Adrenal Medulla



The adrenal glands are small, paired endocrine glands that are situated very close to the upper poles of the kidneys in the retroperitoneum. Each adrenal gland weighs 4-6g and measures around 50x30x10mm. However, while the left adrenal gland is a flat crescent, the right adrenal has a more pyramidal or trefoil shape. The adrenal gland possesses a thin capsule.

The adrenal gland is actually a composite organ that is composed of two independent components, the adrenal cortex and the adrenal medulla. The cortex forms the outer layer of the gland and is yellow due to its high lipid content. The medulla is the central portion and is brown; it constitutes around 10% of the adrenal gland. The yellow outer layer and brown inner region give the cut surface of the adrenal gland a characteristic appearance. The external surface is also often quite distinctive.

The blood supply of the adrenal gland is derived from the inferior phrenic artery, the abdominal aort and the renal artery which give rise to the superior, middle and inferior renal adrenal arteries respectively. Variations deviations from this basic scheme exist. The venous drainage tends to be as a single adrenal vein.

The adrenal medulla is derived from postganglionic neurones of the sympathetic nervous system. These cells are sometimes referred to as chromaffin cells. The cells are arranged in small nests. Spindle-shaped cells known as sustentacular cells are situated at the edges of the nests. The sustenacular cells support the medullary cells and unlike the medullary cells are positive for S100.


The adrenal medulla is part of the sympathetic nervous system. It synthesises noradrenaline and adrenaline, which are collectively known as catecholamines. Both adrenaline and noradrenaline can stimulate the adrenoreceptors used by postganglionic sympathetic fibres to communicate with their target cells. The medulla of the adrenal gland releases adrenaline and noradrenaline into the blood and therefore provides a systemic boost to the sympathetic nervous system across multiple organs; direct stimulation of organs by postganglionic sympathetic nerves can be targeted to specific organs. Adrenaline release dominates over noradrenaline by a ratio of around 6 to 1.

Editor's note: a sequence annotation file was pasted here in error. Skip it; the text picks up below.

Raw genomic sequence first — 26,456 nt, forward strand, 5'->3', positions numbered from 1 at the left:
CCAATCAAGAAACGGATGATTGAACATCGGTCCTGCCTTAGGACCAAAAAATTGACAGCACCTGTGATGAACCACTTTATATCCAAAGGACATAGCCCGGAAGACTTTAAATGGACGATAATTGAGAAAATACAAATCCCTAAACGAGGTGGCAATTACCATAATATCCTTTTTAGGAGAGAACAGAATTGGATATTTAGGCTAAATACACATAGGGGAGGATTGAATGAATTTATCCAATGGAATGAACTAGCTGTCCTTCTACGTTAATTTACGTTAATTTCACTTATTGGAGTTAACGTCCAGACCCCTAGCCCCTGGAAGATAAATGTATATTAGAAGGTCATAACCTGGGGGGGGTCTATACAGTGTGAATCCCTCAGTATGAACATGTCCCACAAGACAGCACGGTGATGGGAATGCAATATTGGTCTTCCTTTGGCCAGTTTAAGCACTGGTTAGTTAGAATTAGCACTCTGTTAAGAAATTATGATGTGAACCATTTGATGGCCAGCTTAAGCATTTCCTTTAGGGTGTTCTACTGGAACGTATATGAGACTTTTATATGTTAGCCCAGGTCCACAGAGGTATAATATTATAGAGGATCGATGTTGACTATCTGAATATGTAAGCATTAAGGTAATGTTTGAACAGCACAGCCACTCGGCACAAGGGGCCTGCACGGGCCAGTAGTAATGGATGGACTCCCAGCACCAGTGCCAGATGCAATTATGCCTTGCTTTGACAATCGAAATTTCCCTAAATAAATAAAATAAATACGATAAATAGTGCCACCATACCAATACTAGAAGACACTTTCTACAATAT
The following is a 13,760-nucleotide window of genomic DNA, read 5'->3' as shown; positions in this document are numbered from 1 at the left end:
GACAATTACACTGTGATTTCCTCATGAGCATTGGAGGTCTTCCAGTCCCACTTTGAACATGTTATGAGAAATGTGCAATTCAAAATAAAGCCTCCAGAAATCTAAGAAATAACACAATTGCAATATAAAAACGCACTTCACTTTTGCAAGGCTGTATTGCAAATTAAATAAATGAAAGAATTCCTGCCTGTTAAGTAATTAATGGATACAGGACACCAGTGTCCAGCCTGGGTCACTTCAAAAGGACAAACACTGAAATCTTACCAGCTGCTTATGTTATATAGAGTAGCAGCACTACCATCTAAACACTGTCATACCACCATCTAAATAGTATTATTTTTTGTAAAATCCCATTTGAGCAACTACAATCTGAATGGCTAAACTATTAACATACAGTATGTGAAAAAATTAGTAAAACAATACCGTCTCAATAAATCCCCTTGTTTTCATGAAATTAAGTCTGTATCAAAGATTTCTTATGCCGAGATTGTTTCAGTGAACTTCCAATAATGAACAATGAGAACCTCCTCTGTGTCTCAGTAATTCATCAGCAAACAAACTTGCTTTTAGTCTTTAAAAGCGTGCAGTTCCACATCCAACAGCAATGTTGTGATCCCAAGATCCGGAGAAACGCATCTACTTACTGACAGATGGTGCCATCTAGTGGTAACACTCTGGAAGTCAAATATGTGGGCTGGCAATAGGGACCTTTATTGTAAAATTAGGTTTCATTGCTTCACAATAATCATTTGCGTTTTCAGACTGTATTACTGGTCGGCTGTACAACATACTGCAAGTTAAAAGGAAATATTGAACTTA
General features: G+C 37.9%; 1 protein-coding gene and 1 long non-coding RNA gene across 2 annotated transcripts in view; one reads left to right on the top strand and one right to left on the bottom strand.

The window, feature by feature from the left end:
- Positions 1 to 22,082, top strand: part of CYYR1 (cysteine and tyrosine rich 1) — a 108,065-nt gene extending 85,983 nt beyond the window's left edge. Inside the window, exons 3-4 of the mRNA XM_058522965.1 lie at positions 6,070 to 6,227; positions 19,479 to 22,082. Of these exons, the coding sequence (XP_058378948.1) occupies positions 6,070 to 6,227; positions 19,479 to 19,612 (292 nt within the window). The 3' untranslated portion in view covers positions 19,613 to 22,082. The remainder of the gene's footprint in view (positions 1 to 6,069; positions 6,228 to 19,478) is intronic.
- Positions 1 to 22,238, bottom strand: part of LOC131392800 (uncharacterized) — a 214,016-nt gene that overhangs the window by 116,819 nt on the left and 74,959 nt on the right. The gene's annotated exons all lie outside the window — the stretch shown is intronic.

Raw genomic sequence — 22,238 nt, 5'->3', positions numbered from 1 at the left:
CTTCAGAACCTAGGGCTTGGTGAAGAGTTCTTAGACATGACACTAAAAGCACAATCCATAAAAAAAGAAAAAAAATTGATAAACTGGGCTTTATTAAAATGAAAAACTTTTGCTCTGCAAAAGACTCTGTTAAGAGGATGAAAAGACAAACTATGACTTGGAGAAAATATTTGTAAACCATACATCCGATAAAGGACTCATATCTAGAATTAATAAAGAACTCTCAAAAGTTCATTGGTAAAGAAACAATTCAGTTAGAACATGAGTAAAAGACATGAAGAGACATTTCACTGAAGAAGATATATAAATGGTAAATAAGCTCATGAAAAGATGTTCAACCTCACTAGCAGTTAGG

Noradrenaline and adrenaline are derived from the amino acid tyrosine. This synthetic pathway also generates the central nervous system neurotransmitter dopamine.

Catecholamine synthesis
Diagram of the synthesis of noradrenaline and adrenaline
Diagram courtesy of Wikipedia

The effect of the release of adrenaline and noradrenaline by the adrenal medulla is to augment the effects of the sympathetic nervous system across the body. The adrenal medulla is thus an integral part of the fight or flight response.

Increased stimulation of the adrenal medulla by the sympathetic nervous system results in an elevation of the heart rate and the strength of myocardial contraction. The actions on blood flow are organ specific due to different balances between alpha and beta adrenoreceptors in different organs, but the overall effect is to elevate the blood pressure while increasing blood flow to skeletal muscle.

Bronchodilatation occurs to improve airflow in and out of the lungs and thus facilitate gas exchange.

The activity of the GI tract is reduced and this includes a suppression of the secretion of saliva. The GI tract is placed into a state of rest in order to divert resources to other organs that are more directly involved in the fight or flight response.

Metabolism is switched to a catabolic state in order to make glucose and lipids available for use; insulin release is reduced.

Dilatation of the pupils occurs.